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Reclaiming freed space


Reclaiming freed space

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Hugo Kornelis
Hugo Kornelis
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CirquedeSQLeil (8/25/2009)
This was a good question. I would have initially ticked the truncate table option but ran some testing and research first. Though accurate, I am not sure I agree with dropping the clustered index - I think I would rather drop the nonclustered index and leave a clustered index on the table.


Thanks for the good question.


Hi Jason,

Thanks for the kind words.

The answer option with a clustered index included dropping of same because it had to be assumed that the schema should remain unchanged. In an idea world, a table with no clustered index doesn't just happen; someone has thought about it long and hard, discussed it with a colleague, and then made the decision to not have a clustered index on the table. Such a decision should not be unmade on a wimp. Though I do of course know that this ideal world often has little to no resemblence of reality. Wink

In the large majority of cases, tables should have a clustered index. There are exceptions to this rules, but they should be a small minority.
And though not the real reason for prefering a clustered index on each table, a nice added benefit is that you can henceforth reclaim lost space by simply rebuilding the index. With Enterprise Edition, that can even be done without downtime, by using the online rebuild feature!


Hugo Kornelis, SQL Server MVP
Visit my SQL Server blog: http://sqlblog.com/blogs/hugo_kornelis
hakan.winther
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The answer option with a clustered index included dropping of same because it had to be assumed that the schema should remain unchanged. In an idea world, a table with no clustered index doesn't just happen; someone has thought about it long and hard, discussed it with a colleague, and then made the decision to not have a clustered index on the table. Such a decision should not be unmade on a wimp. Though I do of course know that this ideal world often has little to no resemblence of reality. Wink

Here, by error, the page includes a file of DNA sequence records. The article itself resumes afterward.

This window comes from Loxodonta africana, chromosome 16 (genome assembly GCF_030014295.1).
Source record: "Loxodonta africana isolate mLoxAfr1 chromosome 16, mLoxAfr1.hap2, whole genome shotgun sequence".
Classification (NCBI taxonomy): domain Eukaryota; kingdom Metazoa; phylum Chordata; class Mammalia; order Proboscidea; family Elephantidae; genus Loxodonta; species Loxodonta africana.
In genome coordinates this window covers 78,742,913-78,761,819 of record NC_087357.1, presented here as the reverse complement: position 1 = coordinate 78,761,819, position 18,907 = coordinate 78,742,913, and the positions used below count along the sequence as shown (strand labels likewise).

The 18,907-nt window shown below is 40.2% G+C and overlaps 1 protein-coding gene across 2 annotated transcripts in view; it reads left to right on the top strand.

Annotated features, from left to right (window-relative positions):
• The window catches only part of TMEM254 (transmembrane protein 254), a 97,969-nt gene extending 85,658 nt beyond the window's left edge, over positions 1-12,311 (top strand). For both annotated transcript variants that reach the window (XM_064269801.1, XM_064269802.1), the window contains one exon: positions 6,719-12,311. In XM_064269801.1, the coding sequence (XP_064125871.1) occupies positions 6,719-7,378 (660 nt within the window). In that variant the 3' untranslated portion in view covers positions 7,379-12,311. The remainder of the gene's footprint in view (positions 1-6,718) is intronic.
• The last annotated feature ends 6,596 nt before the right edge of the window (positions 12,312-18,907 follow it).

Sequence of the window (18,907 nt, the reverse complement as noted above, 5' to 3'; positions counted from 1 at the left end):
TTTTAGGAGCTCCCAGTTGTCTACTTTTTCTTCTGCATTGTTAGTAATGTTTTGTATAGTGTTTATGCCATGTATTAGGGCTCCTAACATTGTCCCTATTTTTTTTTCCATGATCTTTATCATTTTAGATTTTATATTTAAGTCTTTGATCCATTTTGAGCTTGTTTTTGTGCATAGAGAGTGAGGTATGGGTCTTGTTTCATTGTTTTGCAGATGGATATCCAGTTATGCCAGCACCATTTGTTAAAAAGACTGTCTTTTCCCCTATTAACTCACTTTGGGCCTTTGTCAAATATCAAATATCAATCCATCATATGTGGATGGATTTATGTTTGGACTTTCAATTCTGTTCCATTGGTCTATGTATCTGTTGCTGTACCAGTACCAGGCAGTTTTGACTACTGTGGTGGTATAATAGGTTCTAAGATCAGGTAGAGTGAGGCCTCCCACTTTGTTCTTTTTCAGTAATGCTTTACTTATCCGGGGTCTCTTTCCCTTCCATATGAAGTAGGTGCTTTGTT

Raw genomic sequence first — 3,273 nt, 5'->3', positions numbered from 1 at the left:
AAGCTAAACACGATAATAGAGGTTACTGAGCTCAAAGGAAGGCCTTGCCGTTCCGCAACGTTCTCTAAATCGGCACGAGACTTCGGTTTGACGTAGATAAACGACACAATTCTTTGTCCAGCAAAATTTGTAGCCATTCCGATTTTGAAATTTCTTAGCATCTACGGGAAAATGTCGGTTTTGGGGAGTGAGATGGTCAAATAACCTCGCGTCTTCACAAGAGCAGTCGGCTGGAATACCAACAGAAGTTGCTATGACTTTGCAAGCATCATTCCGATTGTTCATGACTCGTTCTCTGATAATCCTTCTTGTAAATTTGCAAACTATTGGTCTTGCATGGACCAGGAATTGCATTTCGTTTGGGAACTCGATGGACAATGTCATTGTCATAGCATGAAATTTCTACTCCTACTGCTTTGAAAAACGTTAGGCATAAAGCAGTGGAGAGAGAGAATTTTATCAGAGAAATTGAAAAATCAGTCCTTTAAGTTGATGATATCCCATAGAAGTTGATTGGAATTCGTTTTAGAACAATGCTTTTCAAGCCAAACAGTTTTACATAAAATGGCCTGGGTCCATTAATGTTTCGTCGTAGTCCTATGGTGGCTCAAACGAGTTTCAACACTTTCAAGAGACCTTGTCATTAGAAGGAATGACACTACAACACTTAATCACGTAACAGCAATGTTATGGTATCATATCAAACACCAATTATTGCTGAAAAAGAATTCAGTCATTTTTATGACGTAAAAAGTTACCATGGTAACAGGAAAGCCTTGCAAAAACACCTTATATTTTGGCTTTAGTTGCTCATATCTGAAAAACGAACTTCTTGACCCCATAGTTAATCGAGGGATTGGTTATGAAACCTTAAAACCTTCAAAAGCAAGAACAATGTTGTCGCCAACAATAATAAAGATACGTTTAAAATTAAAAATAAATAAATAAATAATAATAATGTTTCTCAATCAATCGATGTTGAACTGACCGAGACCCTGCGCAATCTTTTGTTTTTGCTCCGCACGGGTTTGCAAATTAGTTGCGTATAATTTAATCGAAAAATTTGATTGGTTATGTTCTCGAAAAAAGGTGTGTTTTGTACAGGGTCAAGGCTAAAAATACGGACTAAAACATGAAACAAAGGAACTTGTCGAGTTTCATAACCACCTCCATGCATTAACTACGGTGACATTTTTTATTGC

I agree, you should think long and hard about the decision to not have a clustered index, but sadly, thats not true in many cases I have seen in reality. But even worse, many developers uses the management studio to design the tables and just click the "Primary key" button and create the table without any thought at all about if the Primary key is the best clustered index.

I think Microsoft have made it too easy to design and develop a database, so everyone think they can do it. Sad

/Håkan Winther
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MCTS: SQL Server 2008, Implementation and Maintenance
MCSE: Data Platform
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Hugo and Hakan, both bring up good points. There may be justifiable cases to not have a clustered index on a table - in an ideal world where one has thought long and hard about the decision. Besides the ability to rebuild indexes online, or defrag the indexes in the table; we also have the added benefit of being able to more easily move tables to new filegroups - should we desire or the need arise. Too often it is a novice at database design creating new tables or even databases on the whole, and oftentimes all indexes are overlooked as well as keys of any sort (PK or FK). And agreed, it should be evaluated by the team (dev and dba) whether to use a clustered index in place of the non-clustered index - just in case there was a valid reason to just use non-clustered indexing.Hehe



Jason AKA CirqueDeSQLeil
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dstemate
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I thought that truncate will do the job. Now I know it does not. Good question!
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